The court rejected the state’s assertion that the bill was intended to help Republicans rather than discriminate against African-Americans. The judges cited the inextricable link between politics and race in North Carolina, where voting remains racially polarized and party affiliations often correspond with race.
The North Carolina ruling is particularly devastating because a federal court declared the lawmakers intended to discriminate on the basis of race. Courts are generally reluctant to ascribe intentional discrimination to legislative bodies. The facts here are compelling, however, and the court did not back away from them.
The Texas ruling was . Before Shelby, Texas passed a law requiring voters to present one of a restrictive list of photo IDs, arguing it was necessary to prevent vote fraud. A three-judge D.C. court blocked its implementation because it disproportionately burdened minority voters.
Shelby, however, released Texas from federal oversight. The day of the decision, Texas Attorney General Gregg Abbott announced the photo ID requirement was being put into effect. The U.S. Justice Department, among others, immediately filed suit. Plaintiffs produced overwhelming evidence that black and Latino citizens were less likely to possess the required documents.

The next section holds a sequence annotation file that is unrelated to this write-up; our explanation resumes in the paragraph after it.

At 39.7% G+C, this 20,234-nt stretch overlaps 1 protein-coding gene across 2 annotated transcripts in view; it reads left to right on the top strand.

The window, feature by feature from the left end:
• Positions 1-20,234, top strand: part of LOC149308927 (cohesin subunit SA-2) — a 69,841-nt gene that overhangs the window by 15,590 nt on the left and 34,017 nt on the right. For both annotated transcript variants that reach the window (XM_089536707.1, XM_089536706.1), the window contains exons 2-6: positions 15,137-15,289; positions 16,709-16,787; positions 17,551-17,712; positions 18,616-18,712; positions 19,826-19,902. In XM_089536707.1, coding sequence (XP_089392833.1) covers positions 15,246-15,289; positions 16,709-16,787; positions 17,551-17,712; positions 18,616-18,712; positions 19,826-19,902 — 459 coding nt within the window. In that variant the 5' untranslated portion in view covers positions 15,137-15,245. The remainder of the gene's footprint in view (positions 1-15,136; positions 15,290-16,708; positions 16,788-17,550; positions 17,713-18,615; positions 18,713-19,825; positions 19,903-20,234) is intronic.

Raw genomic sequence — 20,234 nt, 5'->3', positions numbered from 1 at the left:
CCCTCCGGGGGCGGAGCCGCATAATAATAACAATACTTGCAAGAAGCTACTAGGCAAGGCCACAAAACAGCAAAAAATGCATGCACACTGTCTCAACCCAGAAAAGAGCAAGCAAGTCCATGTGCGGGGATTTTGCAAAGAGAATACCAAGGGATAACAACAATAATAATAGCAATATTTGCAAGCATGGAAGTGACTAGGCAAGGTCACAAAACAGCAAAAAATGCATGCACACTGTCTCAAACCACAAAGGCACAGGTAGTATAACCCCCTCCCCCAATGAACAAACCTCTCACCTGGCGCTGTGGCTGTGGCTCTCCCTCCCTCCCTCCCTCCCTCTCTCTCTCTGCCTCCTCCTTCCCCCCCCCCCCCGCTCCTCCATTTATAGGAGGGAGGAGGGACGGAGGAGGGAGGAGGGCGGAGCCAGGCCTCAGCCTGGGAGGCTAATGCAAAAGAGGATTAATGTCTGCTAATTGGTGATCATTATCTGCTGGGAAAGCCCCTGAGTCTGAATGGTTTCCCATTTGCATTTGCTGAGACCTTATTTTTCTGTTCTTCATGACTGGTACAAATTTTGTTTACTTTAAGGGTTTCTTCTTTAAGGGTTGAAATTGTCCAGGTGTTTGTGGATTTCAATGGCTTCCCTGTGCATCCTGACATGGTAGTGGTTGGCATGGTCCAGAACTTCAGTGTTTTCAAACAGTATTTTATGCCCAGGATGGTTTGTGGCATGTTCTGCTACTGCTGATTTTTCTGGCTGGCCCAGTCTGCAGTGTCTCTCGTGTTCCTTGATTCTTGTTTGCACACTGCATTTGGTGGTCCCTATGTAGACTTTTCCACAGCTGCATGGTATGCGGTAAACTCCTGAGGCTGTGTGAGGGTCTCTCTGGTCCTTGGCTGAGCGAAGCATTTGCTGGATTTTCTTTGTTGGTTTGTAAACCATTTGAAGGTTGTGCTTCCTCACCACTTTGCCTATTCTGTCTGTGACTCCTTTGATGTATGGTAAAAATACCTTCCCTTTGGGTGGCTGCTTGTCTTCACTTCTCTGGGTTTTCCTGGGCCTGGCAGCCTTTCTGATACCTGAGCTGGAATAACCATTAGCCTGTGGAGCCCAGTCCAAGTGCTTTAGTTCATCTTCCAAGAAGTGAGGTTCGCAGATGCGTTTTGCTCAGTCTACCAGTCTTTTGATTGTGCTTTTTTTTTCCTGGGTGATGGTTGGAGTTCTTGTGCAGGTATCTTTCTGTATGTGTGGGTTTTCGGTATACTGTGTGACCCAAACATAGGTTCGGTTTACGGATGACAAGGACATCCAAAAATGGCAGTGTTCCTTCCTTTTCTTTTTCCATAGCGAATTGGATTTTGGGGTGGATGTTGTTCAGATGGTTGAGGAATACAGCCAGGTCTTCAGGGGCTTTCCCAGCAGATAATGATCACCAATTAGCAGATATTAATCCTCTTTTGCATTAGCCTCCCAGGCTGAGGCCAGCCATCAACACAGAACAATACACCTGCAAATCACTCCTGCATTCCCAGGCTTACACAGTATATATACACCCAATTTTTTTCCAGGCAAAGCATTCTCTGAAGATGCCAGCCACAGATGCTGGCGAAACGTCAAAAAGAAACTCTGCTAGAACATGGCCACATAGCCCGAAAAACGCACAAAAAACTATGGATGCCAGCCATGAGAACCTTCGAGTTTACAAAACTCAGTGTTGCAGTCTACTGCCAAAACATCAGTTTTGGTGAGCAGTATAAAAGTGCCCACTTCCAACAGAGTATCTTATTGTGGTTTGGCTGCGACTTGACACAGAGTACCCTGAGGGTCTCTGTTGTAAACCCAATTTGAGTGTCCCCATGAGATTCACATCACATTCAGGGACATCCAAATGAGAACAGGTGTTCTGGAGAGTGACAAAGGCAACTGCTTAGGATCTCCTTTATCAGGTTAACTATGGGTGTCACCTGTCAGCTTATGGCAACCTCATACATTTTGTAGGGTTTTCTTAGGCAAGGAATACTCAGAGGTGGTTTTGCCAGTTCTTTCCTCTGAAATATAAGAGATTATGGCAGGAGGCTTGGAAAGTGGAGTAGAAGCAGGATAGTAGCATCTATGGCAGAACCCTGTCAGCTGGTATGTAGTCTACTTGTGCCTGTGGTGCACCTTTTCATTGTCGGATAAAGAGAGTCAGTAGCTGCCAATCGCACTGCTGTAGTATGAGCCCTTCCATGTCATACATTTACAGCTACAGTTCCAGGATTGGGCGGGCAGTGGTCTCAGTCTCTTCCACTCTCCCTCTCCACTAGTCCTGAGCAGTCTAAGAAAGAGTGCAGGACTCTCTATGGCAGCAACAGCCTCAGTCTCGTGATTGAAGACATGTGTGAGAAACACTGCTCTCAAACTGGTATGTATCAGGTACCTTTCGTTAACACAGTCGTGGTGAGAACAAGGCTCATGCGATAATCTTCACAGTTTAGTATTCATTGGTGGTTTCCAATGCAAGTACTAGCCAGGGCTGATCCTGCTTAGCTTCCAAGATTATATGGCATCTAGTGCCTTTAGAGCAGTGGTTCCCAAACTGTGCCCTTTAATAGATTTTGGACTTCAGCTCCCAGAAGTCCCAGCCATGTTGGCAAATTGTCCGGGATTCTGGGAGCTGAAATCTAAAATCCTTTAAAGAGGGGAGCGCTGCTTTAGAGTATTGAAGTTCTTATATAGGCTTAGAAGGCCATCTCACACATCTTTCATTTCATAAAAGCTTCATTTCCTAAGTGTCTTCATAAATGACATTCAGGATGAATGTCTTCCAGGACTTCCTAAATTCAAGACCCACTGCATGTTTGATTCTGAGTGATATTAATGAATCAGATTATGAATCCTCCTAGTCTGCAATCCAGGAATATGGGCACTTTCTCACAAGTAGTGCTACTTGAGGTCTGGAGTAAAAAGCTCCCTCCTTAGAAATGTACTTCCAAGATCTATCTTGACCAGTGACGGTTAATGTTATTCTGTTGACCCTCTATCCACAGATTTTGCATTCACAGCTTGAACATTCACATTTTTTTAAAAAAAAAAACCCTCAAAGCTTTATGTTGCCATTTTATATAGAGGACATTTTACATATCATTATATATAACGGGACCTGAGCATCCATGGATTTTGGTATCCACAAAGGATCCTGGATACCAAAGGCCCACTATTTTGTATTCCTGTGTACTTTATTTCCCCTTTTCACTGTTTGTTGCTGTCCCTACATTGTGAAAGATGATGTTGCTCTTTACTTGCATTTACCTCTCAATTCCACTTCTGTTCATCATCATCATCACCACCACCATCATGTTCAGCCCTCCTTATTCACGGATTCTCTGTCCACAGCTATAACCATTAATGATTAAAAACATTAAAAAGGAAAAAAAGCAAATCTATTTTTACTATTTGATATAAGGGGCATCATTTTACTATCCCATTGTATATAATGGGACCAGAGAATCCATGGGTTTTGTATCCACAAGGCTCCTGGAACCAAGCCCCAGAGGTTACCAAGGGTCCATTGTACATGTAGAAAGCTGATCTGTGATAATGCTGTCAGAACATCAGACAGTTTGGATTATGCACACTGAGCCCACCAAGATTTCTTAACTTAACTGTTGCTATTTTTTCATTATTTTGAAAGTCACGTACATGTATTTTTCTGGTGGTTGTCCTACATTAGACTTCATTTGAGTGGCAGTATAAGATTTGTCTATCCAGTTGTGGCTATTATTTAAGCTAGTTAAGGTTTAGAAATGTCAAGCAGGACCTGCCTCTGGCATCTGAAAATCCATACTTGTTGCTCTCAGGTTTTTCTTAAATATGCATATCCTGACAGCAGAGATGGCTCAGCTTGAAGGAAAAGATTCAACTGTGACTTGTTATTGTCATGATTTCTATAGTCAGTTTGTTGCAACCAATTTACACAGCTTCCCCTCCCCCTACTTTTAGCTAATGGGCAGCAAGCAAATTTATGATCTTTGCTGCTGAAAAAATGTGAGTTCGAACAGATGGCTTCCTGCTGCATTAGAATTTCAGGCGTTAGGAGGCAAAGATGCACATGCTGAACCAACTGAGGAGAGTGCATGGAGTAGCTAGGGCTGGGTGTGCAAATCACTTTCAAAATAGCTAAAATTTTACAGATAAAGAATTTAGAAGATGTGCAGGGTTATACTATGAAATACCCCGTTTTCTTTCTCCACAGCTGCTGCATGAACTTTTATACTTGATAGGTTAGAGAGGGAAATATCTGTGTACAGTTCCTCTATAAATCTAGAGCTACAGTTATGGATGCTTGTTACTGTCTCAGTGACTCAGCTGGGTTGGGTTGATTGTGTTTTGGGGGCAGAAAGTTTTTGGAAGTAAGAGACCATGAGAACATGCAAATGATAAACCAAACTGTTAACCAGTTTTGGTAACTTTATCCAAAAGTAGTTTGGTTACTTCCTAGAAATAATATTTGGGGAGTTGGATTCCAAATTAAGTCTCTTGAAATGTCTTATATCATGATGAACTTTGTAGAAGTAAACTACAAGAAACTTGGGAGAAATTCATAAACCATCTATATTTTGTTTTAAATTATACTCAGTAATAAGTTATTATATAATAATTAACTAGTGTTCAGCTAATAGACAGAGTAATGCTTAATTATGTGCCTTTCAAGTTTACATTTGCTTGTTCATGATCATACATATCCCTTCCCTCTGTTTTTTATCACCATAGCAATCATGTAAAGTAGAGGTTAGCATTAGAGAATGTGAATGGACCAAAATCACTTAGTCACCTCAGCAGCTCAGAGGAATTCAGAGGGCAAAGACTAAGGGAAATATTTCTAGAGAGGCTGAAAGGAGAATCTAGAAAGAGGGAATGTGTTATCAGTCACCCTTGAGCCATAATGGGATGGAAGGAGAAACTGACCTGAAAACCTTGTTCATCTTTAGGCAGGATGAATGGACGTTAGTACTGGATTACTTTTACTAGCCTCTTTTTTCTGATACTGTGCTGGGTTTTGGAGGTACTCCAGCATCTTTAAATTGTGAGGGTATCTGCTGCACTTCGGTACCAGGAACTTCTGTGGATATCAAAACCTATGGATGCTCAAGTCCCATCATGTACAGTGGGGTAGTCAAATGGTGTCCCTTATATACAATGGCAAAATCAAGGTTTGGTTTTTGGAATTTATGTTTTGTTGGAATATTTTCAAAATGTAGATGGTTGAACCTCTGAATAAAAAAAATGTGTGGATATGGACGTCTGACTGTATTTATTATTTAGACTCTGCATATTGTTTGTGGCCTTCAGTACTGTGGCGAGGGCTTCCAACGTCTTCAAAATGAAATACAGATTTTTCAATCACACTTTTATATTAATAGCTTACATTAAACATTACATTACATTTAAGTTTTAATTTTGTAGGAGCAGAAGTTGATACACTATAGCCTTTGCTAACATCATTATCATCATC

The full Fifth Circuit Court of Appeal ruled two weeks ago, by a vote of 9-6, that the law violated the Voting Rights Act. Four Republican appointees broke ranks to join five Democratic appointees to strike it down. The district court is following the appellate court’s orders to soften the law’s discriminatory effect before the November election.
With these rulings, the bubble may have burst on the vote-fraud justification for photo ID laws. Time and again, allegations of voter fraud have not survived investigation. This is not surprising because people are unlikely to risk a felony conviction in order to cast a single vote. It is also an ineffective way to influence an election.
Until now, justices often voted along partisan lines when reviewing voting restrictions. Republicans usually supported the laws, Democrats opposed them. That four GOP-appointed judges voted against the Texas law signals how weak the justification for countering voter fraud now appears — and how profound the effect can be on minority voting.
These rulings are major victories for civil rights advocates. They suggest the courts may be more willing to recognize that the past decade of Republican election reforms involved the cynical creation of draconian remedies for largely nonexistent voter fraud.
Though these cases are triumphs for minority voters, they also drive home the inadequacy of current legal tools. While voting advocates engaged in years of expensive litigation, elections were held and votes were lost. The genius of the Voting Rights Act’s federal oversight requirement was that discriminatory changes simply could not go into effect.
If these cases had been decided before the death of Justice Antonin Scalia, both Texas and North Carolina would likely have sought emergency relief from the Supreme Court. Since Scalia’s death, however, and unable to act.
For the foreseeable future, victories by voting rights advocates should be secure.
About the Author
William Yeomans served as acting assistant attorney general for civil rights in the Justice Department and chief counsel for Senator Edward M. Kennedy on the Senate Judiciary Committee. He is a fellow in law and government at American University Washington College of Law.
The views expressed in this article are not those of News.